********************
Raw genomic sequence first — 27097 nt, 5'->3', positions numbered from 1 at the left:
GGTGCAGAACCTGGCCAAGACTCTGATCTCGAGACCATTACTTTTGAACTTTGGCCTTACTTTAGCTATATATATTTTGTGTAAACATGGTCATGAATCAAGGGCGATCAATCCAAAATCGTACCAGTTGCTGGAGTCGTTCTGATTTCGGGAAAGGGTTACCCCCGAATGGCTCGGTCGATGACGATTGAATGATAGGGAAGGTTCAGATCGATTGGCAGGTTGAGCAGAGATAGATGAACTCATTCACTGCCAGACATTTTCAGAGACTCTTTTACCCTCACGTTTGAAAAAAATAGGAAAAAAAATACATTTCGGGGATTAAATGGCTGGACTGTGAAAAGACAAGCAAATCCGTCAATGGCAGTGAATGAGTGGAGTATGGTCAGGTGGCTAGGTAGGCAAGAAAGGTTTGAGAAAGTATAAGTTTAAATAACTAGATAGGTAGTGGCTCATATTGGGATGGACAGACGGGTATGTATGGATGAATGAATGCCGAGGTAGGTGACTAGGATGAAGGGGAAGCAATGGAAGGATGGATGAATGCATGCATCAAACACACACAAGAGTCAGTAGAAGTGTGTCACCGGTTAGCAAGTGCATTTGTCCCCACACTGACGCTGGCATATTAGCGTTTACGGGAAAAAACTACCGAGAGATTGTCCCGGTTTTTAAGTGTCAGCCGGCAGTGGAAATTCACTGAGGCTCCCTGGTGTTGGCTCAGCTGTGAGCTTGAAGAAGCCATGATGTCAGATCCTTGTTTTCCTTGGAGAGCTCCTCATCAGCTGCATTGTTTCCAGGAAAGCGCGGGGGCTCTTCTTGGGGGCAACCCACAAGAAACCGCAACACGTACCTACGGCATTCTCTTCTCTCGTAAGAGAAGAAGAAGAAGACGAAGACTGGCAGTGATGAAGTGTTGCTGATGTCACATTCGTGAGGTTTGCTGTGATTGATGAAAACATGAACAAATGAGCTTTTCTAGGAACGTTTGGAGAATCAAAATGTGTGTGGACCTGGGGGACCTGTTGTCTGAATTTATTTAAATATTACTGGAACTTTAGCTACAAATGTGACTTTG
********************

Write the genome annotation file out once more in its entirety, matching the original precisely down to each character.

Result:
Raw genomic sequence first — 27097 nt, 5'->3', positions numbered from 1 at the left:
GGTGCAGAACCTGGCCAAGACTCTGATCTCGAGACCATTACTTTTGAACTTTGGCCTTACTTTAGCTATATATATTTTGTGTAAACATGGTCATGAATCAAGGGCGATCAATCCAAAATCGTACCAGTTGCTGGAGTCGTTCTGATTTCGGGAAAGGGTTACCCCCGAATGGCTCGGTCGATGACGATTGAATGATAGGGAAGGTTCAGATCGATTGGCAGGTTGAGCAGAGATAGATGAACTCATTCACTGCCAGACATTTTCAGAGACTCTTTTACCCTCACGTTTGAAAAAAATAGGAAAAAAAATACATTTCGGGGATTAAATGGCTGGACTGTGAAAAGACAAGCAAATCCGTCAATGGCAGTGAATGAGTGGAGTATGGTCAGGTGGCTAGGTAGGCAAGAAAGGTTTGAGAAAGTATAAGTTTAAATAACTAGATAGGTAGTGGCTCATATTGGGATGGACAGACGGGTATGTATGGATGAATGAATGCCGAGGTAGGTGACTAGGATGAAGGGGAAGCAATGGAAGGATGGATGAATGCATGCATCAAACACACACAAGAGTCAGTAGAAGTGTGTCACCGGTTAGCAAGTGCATTTGTCCCCACACTGACGCTGGCATATTAGCGTTTACGGGAAAAAACTACCGAGAGATTGTCCCGGTTTTTAAGTGTCAGCCGGCAGTGGAAATTCACTGAGGCTCCCTGGTGTTGGCTCAGCTGTGAGCTTGAAGAAGCCATGATGTCAGATCCTTGTTTTCCTTGGAGAGCTCCTCATCAGCTGCATTGTTTCCAGGAAAGCGCGGGGGCTCTTCTTGGGGGCAACCCACAAGAAACCGCAACACGTACCTACGGCATTCTCTTCTCTCGTAAGAGAAGAAGAAGAAGACGAAGACTGGCAGTGATGAAGTGTTGCTGATGTCACATTCGTGAGGTTTGCTGTGATTGATGAAAACATGAACAAATGAGCTTTTCTAGGAACGTTTGGAGAATCAAAATGTGTGTGGACCTGGGGGACCTGTTGTCTGAATTTATTTAAATATTACTGGAACTTTAGCTACAAATGTGACTTTG